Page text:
In my last post I pointed out the fact that alcohol has been known to be a carcinogen for many years now by the scientific community, but not so much by the broader Australian public. It begs the question then: Is cannabis a carcinogen?
Well, ask most people and you will get a response along these lines;
“Mate, if ya smoke it, it gives ya cancer. Just look at cigarettes, they don’t call ’em ‘cancer sticks’ for nuthin!”
I have found that the general public is very much unaware of the ways in which cannabis may be administered to the body, for if they were one would expect this argument wouldn’t keep popping its annoying little head up.
I alluded to one of the various ways cannabis may be taken in my last post, but I would like to expand upon this here.
Cannabis can be used in a number of ways:
– Smoked; either via a pipe, rolled in a cigarette (joint) or through a bong (water pipe)
– Ingested (eaten)
The majority of people can be forgiven for not having any idea of this mode of delivery for the active components within cannabis, and if you are reading this and you fall into this category, GREAT!
Let’s take a closer look.
Essentially a vapouriser is an electronic device that is used to extract the pharmacologically active compounds in cannabis, commonly known as cannabinoids (This link is for the National Cannabis Prevention and Information Centre suprisingly. It was nice to see that the existence of these compounds was even alluded to on the site and clear noting of the medicinal potential of cannabis was present).
A vapouriser heats the cannabis via an element within the device which releases the cannabinoids as vapour, like from an oil burner, well before the point of combustion, thus avoiding the negative health impacts of breathing burnt matter (i.e. smoke) into the lungs. THIS PROCESS ESSENTIALLY ELIMINATES THE INHALATION OF POTENTIALLY HARMFUL MATTER, SO IMPACT ON LUNG FUNCTION IS NEGLIGIBLE.
Cannabinoid vapours can be released at relatively low temperatures when compared to the temperature at which combustion occurs. Vapourisers optimally are incorporated with an accurate, often digital, thermostat control to ensure efficient and effective vapourisation of the material. Temperatures around 200C are often recommended as the most efficient and effective, whereas combustion occurs somewhere around 700C.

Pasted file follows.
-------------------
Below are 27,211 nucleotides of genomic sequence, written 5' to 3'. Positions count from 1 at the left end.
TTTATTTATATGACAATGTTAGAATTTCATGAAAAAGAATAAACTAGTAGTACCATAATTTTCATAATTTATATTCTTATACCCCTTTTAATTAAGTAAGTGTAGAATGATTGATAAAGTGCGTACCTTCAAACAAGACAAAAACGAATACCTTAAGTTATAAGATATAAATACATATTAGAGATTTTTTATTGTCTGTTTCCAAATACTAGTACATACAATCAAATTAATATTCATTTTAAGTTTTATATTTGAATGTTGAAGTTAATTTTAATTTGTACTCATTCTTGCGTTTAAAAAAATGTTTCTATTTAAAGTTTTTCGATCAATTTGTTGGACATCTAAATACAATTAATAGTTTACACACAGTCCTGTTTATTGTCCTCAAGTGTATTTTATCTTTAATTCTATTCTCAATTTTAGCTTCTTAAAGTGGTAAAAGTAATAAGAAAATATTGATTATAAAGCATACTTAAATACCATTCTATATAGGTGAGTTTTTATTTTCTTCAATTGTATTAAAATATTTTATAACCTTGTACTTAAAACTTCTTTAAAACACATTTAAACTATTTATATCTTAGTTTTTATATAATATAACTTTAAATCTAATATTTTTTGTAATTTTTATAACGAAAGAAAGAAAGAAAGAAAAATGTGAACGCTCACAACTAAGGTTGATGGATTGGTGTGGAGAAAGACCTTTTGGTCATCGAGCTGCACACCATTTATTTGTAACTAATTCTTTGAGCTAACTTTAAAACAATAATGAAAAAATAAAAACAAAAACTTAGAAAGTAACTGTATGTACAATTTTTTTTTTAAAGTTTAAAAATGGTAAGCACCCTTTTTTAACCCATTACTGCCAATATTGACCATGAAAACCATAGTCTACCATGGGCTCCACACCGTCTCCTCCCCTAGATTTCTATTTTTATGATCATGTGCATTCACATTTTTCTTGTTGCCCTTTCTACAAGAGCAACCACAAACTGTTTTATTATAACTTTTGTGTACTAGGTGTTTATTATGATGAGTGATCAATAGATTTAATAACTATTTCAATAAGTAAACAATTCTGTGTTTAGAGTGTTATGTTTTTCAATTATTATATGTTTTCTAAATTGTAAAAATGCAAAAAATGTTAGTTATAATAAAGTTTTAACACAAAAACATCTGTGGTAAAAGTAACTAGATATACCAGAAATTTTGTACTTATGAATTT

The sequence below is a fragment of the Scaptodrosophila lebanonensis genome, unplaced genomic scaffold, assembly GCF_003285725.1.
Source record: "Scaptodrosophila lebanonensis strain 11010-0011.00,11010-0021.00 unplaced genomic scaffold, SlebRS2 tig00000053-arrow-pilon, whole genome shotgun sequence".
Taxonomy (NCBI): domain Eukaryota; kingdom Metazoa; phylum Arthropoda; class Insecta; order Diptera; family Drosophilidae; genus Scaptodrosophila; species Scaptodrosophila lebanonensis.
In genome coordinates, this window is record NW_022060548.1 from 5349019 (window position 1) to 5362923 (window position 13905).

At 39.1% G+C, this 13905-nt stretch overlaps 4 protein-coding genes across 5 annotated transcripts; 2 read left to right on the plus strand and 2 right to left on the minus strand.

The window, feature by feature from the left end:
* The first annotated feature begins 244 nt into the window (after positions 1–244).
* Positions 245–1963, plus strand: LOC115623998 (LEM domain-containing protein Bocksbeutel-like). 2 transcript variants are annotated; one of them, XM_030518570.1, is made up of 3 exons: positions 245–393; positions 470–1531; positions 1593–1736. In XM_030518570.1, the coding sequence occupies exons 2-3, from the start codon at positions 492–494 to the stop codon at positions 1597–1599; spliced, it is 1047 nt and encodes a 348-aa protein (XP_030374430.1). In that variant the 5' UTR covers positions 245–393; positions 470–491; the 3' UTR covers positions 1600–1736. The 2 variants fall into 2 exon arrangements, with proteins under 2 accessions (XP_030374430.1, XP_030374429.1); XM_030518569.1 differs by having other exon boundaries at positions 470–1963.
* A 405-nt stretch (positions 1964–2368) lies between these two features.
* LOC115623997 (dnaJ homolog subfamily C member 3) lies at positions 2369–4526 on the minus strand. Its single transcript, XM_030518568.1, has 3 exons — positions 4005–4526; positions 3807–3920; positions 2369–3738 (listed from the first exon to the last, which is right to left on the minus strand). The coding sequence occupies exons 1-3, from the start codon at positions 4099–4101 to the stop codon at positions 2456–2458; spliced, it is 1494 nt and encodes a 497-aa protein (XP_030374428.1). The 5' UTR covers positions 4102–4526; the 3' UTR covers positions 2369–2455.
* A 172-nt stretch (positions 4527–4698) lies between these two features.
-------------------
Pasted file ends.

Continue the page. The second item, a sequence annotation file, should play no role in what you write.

Here is a really interesting clip of a medical cannabis user using vapourisation as her preferred method of delivery and her thoughts on medical cannabis in general:
Which brings me nicely to my next point: Why is cannabis viewed as an illicit substance when it can be used as a medicine that has little to no negative health side-effects when compared to other legal drugs like alcohol and tobacco. NOWHERE IN THE WORLD WILL YOU FIND SOMEONE PRESCRIBING AN AIDS OR HEART DISEASE PATIENT ALCOHOL OR CIGARETTES. Nowhere.
On the contrary you can, and will continue to, increasingly find research that positions cannabinoids as a significant area of cancer research, in terms of both potential treatments for cancer diagnosis and also for relief of symptoms associated with cancer.
It is worth having a browse at the following research articles regarding the ANTI TUMORAL PROPERTIES of cannabis and, perhaps most ironic of all, its potential as a therapeutic agent for TREATING LIVER FIBROSIS!
That’s right. Cannabis can be used to treat such things as Alcoholic Liver Disease. Am I alone in finding this current state of prohibition of cannabis disgusting? If cannabis can actually reduce the impact of alcohol on the body it should be scheduled as a Schedule 2 Pharmacy Medicine at least and at the very most Schedule 4 prescription only medicine. It is currently Schedule 9 Prohibited Substance (see schedules here), whereas Schedules 5 to 7 are substances classified as either needing caution taken when handling them, or those that are simply poisonous.
CANNABIS IS ACTUALLY SCHEDULED AS BEING MORE DANGEROUS THAN POISON, YET IT IS USED AS MEDICINE FOR THOSE MOST AT RISK OF SERIOUS HEALTH EFFECTS FROM POISONOUS SUBSTANCES.
I’m sorry, why again?